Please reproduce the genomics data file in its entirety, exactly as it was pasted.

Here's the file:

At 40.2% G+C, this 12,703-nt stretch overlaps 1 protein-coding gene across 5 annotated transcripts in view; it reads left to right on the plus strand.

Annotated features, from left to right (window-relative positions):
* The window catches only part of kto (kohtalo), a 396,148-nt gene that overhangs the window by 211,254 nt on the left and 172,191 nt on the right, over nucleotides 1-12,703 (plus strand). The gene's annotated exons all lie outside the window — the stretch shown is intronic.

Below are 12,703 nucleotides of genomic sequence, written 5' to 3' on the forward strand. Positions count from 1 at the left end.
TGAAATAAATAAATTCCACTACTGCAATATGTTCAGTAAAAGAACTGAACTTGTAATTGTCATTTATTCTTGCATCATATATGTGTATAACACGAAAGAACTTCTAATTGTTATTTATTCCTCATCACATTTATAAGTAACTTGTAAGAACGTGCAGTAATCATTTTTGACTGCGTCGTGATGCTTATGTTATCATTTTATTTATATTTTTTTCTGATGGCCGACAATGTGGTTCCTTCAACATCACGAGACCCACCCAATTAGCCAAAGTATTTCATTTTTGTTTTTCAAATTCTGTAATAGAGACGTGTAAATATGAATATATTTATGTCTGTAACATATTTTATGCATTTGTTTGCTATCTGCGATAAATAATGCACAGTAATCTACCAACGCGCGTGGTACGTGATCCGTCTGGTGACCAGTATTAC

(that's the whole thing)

At 40.2% G+C, this 12,703-nt stretch overlaps 1 protein-coding gene across 5 annotated transcripts in view; it reads left to right on the plus strand.

Annotated features, from left to right (window-relative positions):
* The window catches only part of kto (kohtalo), a 396,148-nt gene that overhangs the window by 211,254 nt on the left and 172,191 nt on the right, over nucleotides 1-12,703 (plus strand). The gene's annotated exons all lie outside the window — the stretch shown is intronic.

Below are 12,703 nucleotides of genomic sequence, written 5' to 3' on the forward strand. Positions count from 1 at the left end.
TGAAATAAATAAATTCCACTACTGCAATATGTTCAGTAAAAGAACTGAACTTGTAATTGTCATTTATTCTTGCATCATATATGTGTATAACACGAAAGAACTTCTAATTGTTATTTATTCCTCATCACATTTATAAGTAACTTGTAAGAACGTGCAGTAATCATTTTTGACTGCGTCGTGATGCTTATGTTATCATTTTATTTATATTTTTTTCTGATGGCCGACAATGTGGTTCCTTCAACATCACGAGACCCACCCAATTAGCCAAAGTATTTCATTTTTGTTTTTCAAATTCTGTAATAGAGACGTGTAAATATGAATATATTTATGTCTGTAACATATTTTATGCATTTGTTTGCTATCTGCGATAAATAATGCACAGTAATCTACCAACGCGCGTGGTACGTGATCCGTCTGGTGACCAGTATTAC